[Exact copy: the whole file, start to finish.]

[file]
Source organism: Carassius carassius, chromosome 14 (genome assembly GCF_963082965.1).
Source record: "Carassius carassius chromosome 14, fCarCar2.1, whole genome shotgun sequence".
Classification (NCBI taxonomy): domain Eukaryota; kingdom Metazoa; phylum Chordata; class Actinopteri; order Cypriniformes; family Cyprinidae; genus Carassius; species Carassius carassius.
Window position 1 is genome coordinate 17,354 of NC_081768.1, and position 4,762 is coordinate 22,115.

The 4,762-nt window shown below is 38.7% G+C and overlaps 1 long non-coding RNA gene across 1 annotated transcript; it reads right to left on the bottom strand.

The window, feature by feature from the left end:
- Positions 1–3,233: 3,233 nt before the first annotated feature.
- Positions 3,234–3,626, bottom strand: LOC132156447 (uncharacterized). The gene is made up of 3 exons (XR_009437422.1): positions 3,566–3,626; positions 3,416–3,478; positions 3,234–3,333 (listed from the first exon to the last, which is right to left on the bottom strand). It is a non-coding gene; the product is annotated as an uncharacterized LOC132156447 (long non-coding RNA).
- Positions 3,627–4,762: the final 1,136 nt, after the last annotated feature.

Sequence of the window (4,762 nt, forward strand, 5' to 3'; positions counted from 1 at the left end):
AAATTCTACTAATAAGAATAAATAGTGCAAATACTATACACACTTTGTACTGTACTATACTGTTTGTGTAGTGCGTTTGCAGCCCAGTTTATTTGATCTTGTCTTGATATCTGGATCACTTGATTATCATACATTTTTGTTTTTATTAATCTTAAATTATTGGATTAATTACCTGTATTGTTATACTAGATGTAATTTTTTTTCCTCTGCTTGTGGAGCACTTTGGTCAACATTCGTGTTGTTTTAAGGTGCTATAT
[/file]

Source organism: Carassius carassius, chromosome 14 (genome assembly GCF_963082965.1).
Source record: "Carassius carassius chromosome 14, fCarCar2.1, whole genome shotgun sequence".
Classification (NCBI taxonomy): domain Eukaryota; kingdom Metazoa; phylum Chordata; class Actinopteri; order Cypriniformes; family Cyprinidae; genus Carassius; species Carassius carassius.
Window position 1 is genome coordinate 17,354 of NC_081768.1, and position 4,762 is coordinate 22,115.

The 4,762-nt window shown below is 38.7% G+C and overlaps 1 long non-coding RNA gene across 1 annotated transcript; it reads right to left on the bottom strand.

The window, feature by feature from the left end:
- Positions 1–3,233: 3,233 nt before the first annotated feature.
- Positions 3,234–3,626, bottom strand: LOC132156447 (uncharacterized). The gene is made up of 3 exons (XR_009437422.1): positions 3,566–3,626; positions 3,416–3,478; positions 3,234–3,333 (listed from the first exon to the last, which is right to left on the bottom strand). It is a non-coding gene; the product is annotated as an uncharacterized LOC132156447 (long non-coding RNA).
- Positions 3,627–4,762: the final 1,136 nt, after the last annotated feature.

Sequence of the window (4,762 nt, forward strand, 5' to 3'; positions counted from 1 at the left end):
AAATTCTACTAATAAGAATAAATAGTGCAAATACTATACACACTTTGTACTGTACTATACTGTTTGTGTAGTGCGTTTGCAGCCCAGTTTATTTGATCTTGTCTTGATATCTGGATCACTTGATTATCATACATTTTTGTTTTTATTAATCTTAAATTATTGGATTAATTACCTGTATTGTTATACTAGATGTAATTTTTTTTCCTCTGCTTGTGGAGCACTTTGGTCAACATTCGTGTTGTTTTAAGGTGCTATAT